How Your Diet Can Help Improve Epilepsy Symptoms

Studies have long shown that diet can improve seizure control in people who have epilepsy. For years, a strict very-low-carbohydrate (ketogenic) diet served as the main dietary recommendation for improving symptoms of epilepsy. We now know that less restrictive, controlled carbohydrate diets such as low-glycemic and modified Atkins diet are beneficial in seizure control as well.

Visiting a neurology specialist is the first step to managing epilepsy. With the right treatment, most people with epilepsy can lead full, normal lives.

Our neurologist, Dr. Ravinder Singh, and our team at Premier Neurology Medical Group provide patients with epilepsy the highest quality of care. Finding the right combination of therapies to control seizures takes time, patience, and expert care.

If you’re considering dietary therapy to help control your seizures, discuss it with Dr. Singh. We’ve put together some information about the type of diets that are commonly prescribed for seizure control. 

Ketogenic diet

The ketogenic diet is one of the most studied diets for improving seizure control and is most often prescribed for children whose seizures are not well-controlled on medication. This is the strictest form of controlled-carbohydrate dietary therapy, limiting carbohydrates to about 20 grams per day.

The overall diet is high in healthy fats. You should only follow a ketogenic diet if prescribed and overseen by a physician and dietitian who can monitor you. Dr. Singh works together with colleagues to customize your diet to fit your needs.

Studies show that ketogenic diets boost stability, which improves seizures. Restricting the body’s main source of fuel (carbohydrates) alters genes involved in energy metabolism. Specialized brain cells become more stable, leading to an anticonvulsant effect.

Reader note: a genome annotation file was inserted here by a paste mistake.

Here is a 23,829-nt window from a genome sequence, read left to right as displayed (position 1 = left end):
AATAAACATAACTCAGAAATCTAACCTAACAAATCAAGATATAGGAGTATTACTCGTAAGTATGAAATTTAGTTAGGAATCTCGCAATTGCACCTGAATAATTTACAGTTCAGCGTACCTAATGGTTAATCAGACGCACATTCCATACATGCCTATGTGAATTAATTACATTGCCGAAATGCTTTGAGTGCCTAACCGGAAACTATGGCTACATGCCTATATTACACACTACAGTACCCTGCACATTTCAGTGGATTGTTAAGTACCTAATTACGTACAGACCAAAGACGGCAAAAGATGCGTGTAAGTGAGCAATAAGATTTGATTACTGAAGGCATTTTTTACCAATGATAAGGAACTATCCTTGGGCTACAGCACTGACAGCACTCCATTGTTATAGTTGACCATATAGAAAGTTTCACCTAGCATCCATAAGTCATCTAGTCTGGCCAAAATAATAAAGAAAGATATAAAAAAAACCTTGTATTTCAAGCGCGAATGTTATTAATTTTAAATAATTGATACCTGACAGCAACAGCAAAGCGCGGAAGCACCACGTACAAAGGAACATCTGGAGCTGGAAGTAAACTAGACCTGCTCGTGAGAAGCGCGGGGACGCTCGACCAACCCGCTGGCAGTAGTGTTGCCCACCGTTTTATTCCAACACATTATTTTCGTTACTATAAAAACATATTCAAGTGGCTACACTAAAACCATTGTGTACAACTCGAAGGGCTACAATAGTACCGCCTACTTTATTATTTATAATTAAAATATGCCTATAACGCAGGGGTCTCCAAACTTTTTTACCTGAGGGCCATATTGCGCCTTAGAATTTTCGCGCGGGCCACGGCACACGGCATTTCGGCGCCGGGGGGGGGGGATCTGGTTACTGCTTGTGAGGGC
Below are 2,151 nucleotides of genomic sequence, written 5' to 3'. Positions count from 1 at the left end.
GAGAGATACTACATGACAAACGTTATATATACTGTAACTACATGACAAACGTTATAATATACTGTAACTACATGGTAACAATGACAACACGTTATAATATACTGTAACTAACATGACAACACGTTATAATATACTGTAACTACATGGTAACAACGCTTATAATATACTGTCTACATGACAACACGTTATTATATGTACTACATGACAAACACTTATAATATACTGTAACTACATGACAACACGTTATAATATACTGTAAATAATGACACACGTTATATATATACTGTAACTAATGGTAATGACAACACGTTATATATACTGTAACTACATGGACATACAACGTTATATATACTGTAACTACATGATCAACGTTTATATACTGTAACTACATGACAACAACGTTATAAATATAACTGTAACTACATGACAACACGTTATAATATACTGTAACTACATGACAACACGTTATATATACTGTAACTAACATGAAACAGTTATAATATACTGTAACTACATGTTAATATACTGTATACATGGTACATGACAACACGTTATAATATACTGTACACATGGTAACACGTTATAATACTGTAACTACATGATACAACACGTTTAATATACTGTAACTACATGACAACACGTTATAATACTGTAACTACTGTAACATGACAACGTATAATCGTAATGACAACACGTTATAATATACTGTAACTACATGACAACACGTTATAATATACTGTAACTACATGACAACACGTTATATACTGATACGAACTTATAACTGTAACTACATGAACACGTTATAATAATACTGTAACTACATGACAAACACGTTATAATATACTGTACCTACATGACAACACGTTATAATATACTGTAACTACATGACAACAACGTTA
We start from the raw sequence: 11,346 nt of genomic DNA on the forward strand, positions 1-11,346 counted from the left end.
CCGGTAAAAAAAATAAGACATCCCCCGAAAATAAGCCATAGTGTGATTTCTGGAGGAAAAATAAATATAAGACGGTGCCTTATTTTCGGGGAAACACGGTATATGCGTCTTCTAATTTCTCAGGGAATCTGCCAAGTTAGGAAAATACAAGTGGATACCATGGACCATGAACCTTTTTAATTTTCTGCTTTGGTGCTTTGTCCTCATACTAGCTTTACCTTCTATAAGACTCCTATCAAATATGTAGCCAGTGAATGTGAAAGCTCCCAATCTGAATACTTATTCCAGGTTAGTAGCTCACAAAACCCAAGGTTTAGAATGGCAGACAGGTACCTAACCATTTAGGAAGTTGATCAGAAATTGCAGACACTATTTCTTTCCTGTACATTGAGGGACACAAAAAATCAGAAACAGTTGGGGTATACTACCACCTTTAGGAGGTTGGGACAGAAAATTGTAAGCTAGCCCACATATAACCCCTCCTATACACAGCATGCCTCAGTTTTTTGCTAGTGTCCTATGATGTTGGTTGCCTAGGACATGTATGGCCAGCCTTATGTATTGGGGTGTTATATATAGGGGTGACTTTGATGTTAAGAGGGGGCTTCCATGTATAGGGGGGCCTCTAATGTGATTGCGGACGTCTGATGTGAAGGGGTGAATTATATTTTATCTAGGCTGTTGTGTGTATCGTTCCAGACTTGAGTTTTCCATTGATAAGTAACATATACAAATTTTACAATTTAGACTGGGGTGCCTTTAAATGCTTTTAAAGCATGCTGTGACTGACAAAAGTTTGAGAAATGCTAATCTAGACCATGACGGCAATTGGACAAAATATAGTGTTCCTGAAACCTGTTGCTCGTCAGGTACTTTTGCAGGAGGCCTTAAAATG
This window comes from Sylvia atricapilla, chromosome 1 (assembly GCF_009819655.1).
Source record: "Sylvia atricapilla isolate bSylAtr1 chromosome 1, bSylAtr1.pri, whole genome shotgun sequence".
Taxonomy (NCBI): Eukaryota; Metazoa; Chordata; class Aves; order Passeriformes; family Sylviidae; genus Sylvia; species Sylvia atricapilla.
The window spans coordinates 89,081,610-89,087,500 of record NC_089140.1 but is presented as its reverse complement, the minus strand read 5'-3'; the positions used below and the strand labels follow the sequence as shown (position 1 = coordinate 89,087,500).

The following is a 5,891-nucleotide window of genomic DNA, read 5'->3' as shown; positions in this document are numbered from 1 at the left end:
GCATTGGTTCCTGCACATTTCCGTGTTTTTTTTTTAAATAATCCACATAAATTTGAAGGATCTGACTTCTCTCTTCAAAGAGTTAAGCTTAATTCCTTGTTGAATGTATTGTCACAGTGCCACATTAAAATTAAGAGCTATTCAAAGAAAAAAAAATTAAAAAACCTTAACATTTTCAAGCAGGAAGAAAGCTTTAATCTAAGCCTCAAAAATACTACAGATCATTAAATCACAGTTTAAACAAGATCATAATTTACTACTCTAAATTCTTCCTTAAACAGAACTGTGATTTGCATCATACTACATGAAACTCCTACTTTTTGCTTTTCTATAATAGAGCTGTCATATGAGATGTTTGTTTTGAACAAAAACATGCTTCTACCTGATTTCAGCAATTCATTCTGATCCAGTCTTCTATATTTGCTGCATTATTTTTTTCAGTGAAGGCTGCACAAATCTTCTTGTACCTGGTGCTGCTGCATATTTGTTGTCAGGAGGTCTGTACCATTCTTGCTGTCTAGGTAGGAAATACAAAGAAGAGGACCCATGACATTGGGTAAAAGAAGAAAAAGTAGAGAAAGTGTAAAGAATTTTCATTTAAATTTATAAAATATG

Modified Atkins Diet

There’s no doubt that a ketogenic diet can help control seizures in children and adults. However, some families may find it challenging to severely restrict carbohydrates. Fortunately, the less restrictive Modified Atkins Diet (MAD) is also beneficial for controlling seizures. For patients who find it difficult to follow a ketogenic meal plan, the Modified Atkins Diet provides an alternative.

The MAD plan is similar to a traditional ketogenic meal plan, with a few key differences. There is no restriction on calorie intake, and you aren’t required to weigh and measure fats on the MAD plan. There is also no restriction on fluids or protein.

You can expect to count and monitor carbohydrates, but otherwise you can eat freely. You’re encouraged to eat a nutritious diet focusing on plenty of fats such as those found in avocado, coconut, nuts, nut butters, chia seeds, and flaxseeds. Carbohydrates are usually restricted to 20 grams per day.

Low-glycemic diet

A low-glycemic diet is the least restrictive dietary therapy for epilepsy. The glycemic index measures how rapidly and dramatically a food raises blood sugar. On a low-glycemic meal plan for epilepsy, you restrict the total amount of carbohydrates, usually to 40-60 grams daily of low-glycemic carbohydrates.

The goal is to choose complex carbohydrates that have a minimal impact on blood sugar. There is no restriction on calories or protein. Like the ketogenic diet and Modified Atkins Diet, the low-glycemic diet for people with epilepsy is higher in fat than other diets.

Low-glycemic intermittent diet

People with epilepsy have more flexibility with therapeutic diets than in the past. According to a study presented at the 2019 International Epilepsy Congress, five days a week on a low-glycemic diet with two days off was as effective at controlling seizures in children and teens with drug-resistant epilepsy as a strict 7-day-a-week low-glycemic diet. This gives adults and children more flexibility to find a dietary therapy that controls their seizures and fits their lifestyle. 

Making dietary changes isn’t easy, but with commitment and the help of our professionals, you can transition to a therapeutic diet to help improve your epilepsy symptoms. We advise patients that it may take three months for you to adjust to a therapeutic diet for treating epilepsy. Ketogenic and other restricted-carbohydrate diets are lifelong tools to help manage your epilepsy. 

Epilepsy is treatable. To discuss how Dr. Singh and our team can help you manage epilepsy, contact our office in Beverly Hills, California, to schedule a consultation or use our convenient online booking form.

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